Sharon Hawa is the Program Manager of Emergency Communications at the National Center for Missing & Exploited Children. Sharon works closely with the emergency management and disaster communities at the local, state and federal levels to promote the importance of planning for children in disasters.
This year marks the ninth anniversary of Hurricane Katrina, and emergency managers have learned a tremendous amount about how to better respond to disasters in its wake. The reunification of families separated during these disasters is still and will always be an important facet of emergency planning. However, the responsibility of reunification planning does not solely rest on the shoulders of emergency managers. Anyone looking after children should have a plan in place.
When children are separated from those who best understand their individual needs, they have greater difficulty coping, adding more anxiety and stress to their situation. Children separated during a disaster may be more vulnerable to maltreatment, abuse, kidnapping and exploitation.
Families and caretakers can begin preparing for disasters big or small — such as mudslides, floods, earthquakes, tornados and hurricanes — by making a plan.
Sometimes, no matter how much you have planned, the worst happens: you become separated from your children. This is why we run the Unaccompanied Minors Registry. Through this online registry individuals can report a child who is accounted for, but separated from their caregivers. Anyone can report a separated child to the Unaccompanied Minors Registry, including emergency managers on the ground during a disaster. Reporting persons input basic information about the unaccompanied child to the registry and can even upload a photo of him/her. We then cross-reference any reports through this registry against phone calls from searching parents.
Since we’re at the height of hurricane season, take a few moments now to prepare your family in case of disaster.
For more emergency planning tips, visit www.Ready.gov.
The body of a young man wrapped in a blanket was lying on the side of a heavily traveled parkway with a straitjacket nearby. Who was he and where did he come from? We need your help finding those answers.
On Aug. 2, 1981, the U.S. Park Police received a phone call from an anonymous caller. There was a body lying in grass along the side of the Baltimore-Washington Parkway in Greenbelt, Maryland.
This 29-mile scenic highway, maintained by the National Park Service, is a two lane, tree lined artery connecting the Nation’s Capital to the Charm City. Even in 1981, it was a busy road.
The body was wrapped in a blue blanket, similar to one you would see at a hospital or hotel. The young man’s ankles and his right foot were wrapped in bandages. Within a few feet of the body were a canvas straitjacket and one beige blanket with “U.S.” written on it.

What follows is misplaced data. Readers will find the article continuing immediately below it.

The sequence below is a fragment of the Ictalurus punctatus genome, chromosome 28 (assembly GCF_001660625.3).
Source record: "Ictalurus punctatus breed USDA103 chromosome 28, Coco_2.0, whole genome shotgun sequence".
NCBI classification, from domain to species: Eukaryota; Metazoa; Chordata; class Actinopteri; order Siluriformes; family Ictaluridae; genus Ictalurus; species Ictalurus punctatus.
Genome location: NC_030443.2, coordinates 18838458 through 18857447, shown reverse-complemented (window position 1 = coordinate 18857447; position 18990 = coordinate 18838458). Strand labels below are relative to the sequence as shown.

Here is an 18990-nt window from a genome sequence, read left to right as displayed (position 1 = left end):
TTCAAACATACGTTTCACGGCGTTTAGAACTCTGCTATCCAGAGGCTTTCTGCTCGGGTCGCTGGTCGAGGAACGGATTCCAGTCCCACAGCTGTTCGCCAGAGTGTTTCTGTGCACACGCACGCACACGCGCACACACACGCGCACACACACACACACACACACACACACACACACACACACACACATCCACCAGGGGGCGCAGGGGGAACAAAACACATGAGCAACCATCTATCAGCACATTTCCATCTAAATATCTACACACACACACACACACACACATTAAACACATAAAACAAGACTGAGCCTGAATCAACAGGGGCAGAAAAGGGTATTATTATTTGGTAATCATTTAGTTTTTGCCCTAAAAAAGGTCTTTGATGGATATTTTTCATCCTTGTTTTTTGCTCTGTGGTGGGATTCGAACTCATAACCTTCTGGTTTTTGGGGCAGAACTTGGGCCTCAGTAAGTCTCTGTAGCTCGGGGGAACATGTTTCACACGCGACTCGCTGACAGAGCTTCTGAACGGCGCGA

Because of the items found with the boy’s body, investigators believe the he may have been a patient at a local treatment facility.
The body was found not far from Forest Haven, a D.C. government institution for developmentally disabled persons. That facility was eventually shut down in 1991 after a lawsuit and monitoring revealed extensive abuse and problems with the care of patients. However, Forest Haven was not the only facility in the general area. For example, Spring Grove Mental Hospital, Walter Reed Medical Center and Crownsville Medical Center were located elsewhere in the region in 1981.
The search continues
A medical examiner estimated that the John Doe had been dead for several days before being found. He was likely between 15 and 22 years old. He was malnourished, weighing about 106 lbs. His teeth were severely decayed, crooked and uneven. One report also noted that he had long fingernails. He was black with medium length kinky hair.
In 1981 the Park Police made contact with several local hospitals, local and federal law enforcement agencies seeking missing persons reports in attempts to identify the victim. They sent fingerprints to the FBI. Nothing matched the John Doe they found in Greenbelt, Maryland.
In 2011, the Park Police took advantage of our assistance. Members of our team later met with Park Police Detective Monique Pettett to discuss new investigative opportunities.
Det. Pettett discovered that the John Doe’s body was cremated in 1982, but she didn’t give up there. She found two black and white autopsy photographs, the autopsy report and a piece of the young man’s hair. She submitted the hair for DNA testing and uploaded the results to a national DNA database.
Det. Pettett has also contacted 52 U.S. states and jurisdictions requesting the John Doe’s fingerprints be searched through each fingerprint database in attempts to find a match. She has also entered the case in national missing and unidentified person databases such as NCIC, ViCAP and Namus.
While Det. Pettett and the U.S. Park Police continue to work tirelessly to find out who this young man was, we are looking for the public’s help.
Did you work in a medical facility in the area in the early 80s or know someone who did? Do you have a missing family member who may have been placed in a medical facility? Do you recognize this young man? Call us at 1-800-843-5678.